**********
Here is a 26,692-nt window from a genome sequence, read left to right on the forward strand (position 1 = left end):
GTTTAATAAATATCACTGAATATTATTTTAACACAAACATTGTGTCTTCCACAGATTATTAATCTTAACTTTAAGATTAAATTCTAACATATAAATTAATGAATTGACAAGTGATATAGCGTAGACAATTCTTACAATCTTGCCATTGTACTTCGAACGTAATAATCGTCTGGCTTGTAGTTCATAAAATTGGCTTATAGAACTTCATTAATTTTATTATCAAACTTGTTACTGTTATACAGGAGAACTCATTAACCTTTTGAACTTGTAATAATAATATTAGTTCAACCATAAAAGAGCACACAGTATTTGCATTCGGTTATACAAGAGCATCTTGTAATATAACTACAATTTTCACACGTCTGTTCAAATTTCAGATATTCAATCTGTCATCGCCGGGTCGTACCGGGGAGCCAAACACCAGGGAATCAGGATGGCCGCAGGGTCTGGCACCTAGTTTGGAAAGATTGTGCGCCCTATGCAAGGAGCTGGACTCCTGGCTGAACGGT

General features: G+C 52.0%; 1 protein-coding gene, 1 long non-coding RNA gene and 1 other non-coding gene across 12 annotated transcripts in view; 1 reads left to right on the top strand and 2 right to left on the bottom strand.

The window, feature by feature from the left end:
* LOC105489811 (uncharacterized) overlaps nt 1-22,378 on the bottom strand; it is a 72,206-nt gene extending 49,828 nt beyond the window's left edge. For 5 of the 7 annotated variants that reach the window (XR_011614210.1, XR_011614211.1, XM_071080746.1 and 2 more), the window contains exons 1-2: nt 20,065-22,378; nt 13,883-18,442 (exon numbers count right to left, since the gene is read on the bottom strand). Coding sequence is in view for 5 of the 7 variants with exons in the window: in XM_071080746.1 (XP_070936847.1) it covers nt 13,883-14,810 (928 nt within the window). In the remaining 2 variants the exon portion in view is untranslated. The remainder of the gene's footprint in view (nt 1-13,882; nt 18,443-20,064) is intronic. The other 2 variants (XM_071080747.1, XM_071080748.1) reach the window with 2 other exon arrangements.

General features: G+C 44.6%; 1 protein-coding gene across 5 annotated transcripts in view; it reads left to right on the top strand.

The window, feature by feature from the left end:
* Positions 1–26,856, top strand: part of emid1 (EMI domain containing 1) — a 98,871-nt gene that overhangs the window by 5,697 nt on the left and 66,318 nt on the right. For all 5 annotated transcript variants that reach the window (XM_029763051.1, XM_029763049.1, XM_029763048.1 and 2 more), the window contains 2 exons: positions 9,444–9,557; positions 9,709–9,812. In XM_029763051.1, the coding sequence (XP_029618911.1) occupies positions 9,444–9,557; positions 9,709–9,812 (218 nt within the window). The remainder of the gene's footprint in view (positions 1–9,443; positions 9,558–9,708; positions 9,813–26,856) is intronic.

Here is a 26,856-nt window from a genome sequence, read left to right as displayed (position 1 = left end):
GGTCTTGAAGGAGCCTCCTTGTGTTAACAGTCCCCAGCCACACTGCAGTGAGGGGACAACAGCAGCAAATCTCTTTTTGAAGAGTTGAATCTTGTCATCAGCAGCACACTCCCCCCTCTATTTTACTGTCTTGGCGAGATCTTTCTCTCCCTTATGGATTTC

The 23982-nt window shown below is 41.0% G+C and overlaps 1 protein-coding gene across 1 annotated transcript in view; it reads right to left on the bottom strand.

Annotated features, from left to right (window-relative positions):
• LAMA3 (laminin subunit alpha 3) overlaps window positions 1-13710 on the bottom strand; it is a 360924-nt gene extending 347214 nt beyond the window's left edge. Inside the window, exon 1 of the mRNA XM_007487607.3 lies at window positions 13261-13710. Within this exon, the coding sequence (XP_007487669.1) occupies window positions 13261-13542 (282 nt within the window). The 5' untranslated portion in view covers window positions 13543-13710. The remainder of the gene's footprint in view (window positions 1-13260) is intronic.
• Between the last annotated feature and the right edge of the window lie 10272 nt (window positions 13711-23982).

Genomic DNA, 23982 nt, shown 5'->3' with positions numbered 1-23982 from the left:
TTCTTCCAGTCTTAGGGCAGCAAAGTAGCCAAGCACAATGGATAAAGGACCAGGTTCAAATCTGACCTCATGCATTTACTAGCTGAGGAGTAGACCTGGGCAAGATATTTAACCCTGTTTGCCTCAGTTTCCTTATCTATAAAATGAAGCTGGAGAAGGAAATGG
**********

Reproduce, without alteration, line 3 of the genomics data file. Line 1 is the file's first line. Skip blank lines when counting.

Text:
General features: G+C 52.0%; 1 protein-coding gene, 1 long non-coding RNA gene and 1 other non-coding gene across 12 annotated transcripts in view; 1 reads left to right on the top strand and 2 right to left on the bottom strand.